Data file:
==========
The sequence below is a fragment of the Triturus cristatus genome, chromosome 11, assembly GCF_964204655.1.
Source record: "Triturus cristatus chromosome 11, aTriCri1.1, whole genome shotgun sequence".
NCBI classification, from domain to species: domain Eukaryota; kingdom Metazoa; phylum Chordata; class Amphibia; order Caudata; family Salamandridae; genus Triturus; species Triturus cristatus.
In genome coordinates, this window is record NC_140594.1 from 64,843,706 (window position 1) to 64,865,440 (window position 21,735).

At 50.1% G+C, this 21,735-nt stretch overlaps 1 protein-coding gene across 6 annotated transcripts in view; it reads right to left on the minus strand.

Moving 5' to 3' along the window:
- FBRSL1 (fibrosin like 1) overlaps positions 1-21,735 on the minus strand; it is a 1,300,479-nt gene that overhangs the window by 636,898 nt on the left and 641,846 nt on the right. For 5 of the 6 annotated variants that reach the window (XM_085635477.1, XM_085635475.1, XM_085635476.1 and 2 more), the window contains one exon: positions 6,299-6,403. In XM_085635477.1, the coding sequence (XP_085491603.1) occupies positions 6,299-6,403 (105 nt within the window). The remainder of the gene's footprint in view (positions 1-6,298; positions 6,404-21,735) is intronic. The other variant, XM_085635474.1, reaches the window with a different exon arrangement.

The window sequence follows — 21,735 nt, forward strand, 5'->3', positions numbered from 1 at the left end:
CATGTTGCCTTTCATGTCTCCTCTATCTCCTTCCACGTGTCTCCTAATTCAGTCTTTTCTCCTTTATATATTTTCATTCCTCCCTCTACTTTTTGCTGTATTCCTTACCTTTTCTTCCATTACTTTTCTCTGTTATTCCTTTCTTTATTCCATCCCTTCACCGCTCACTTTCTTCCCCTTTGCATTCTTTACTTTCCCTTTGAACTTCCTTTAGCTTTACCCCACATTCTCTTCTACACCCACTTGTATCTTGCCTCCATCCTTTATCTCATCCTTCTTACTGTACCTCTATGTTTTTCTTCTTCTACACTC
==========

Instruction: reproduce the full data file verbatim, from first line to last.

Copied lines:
The sequence below is a fragment of the Triturus cristatus genome, chromosome 11, assembly GCF_964204655.1.
Source record: "Triturus cristatus chromosome 11, aTriCri1.1, whole genome shotgun sequence".
NCBI classification, from domain to species: domain Eukaryota; kingdom Metazoa; phylum Chordata; class Amphibia; order Caudata; family Salamandridae; genus Triturus; species Triturus cristatus.
In genome coordinates, this window is record NC_140594.1 from 64,843,706 (window position 1) to 64,865,440 (window position 21,735).

At 50.1% G+C, this 21,735-nt stretch overlaps 1 protein-coding gene across 6 annotated transcripts in view; it reads right to left on the minus strand.

Moving 5' to 3' along the window:
- FBRSL1 (fibrosin like 1) overlaps positions 1-21,735 on the minus strand; it is a 1,300,479-nt gene that overhangs the window by 636,898 nt on the left and 641,846 nt on the right. For 5 of the 6 annotated variants that reach the window (XM_085635477.1, XM_085635475.1, XM_085635476.1 and 2 more), the window contains one exon: positions 6,299-6,403. In XM_085635477.1, the coding sequence (XP_085491603.1) occupies positions 6,299-6,403 (105 nt within the window). The remainder of the gene's footprint in view (positions 1-6,298; positions 6,404-21,735) is intronic. The other variant, XM_085635474.1, reaches the window with a different exon arrangement.

The window sequence follows — 21,735 nt, forward strand, 5'->3', positions numbered from 1 at the left end:
CATGTTGCCTTTCATGTCTCCTCTATCTCCTTCCACGTGTCTCCTAATTCAGTCTTTTCTCCTTTATATATTTTCATTCCTCCCTCTACTTTTTGCTGTATTCCTTACCTTTTCTTCCATTACTTTTCTCTGTTATTCCTTTCTTTATTCCATCCCTTCACCGCTCACTTTCTTCCCCTTTGCATTCTTTACTTTCCCTTTGAACTTCCTTTAGCTTTACCCCACATTCTCTTCTACACCCACTTGTATCTTGCCTCCATCCTTTATCTCATCCTTCTTACTGTACCTCTATGTTTTTCTTCTTCTACACTC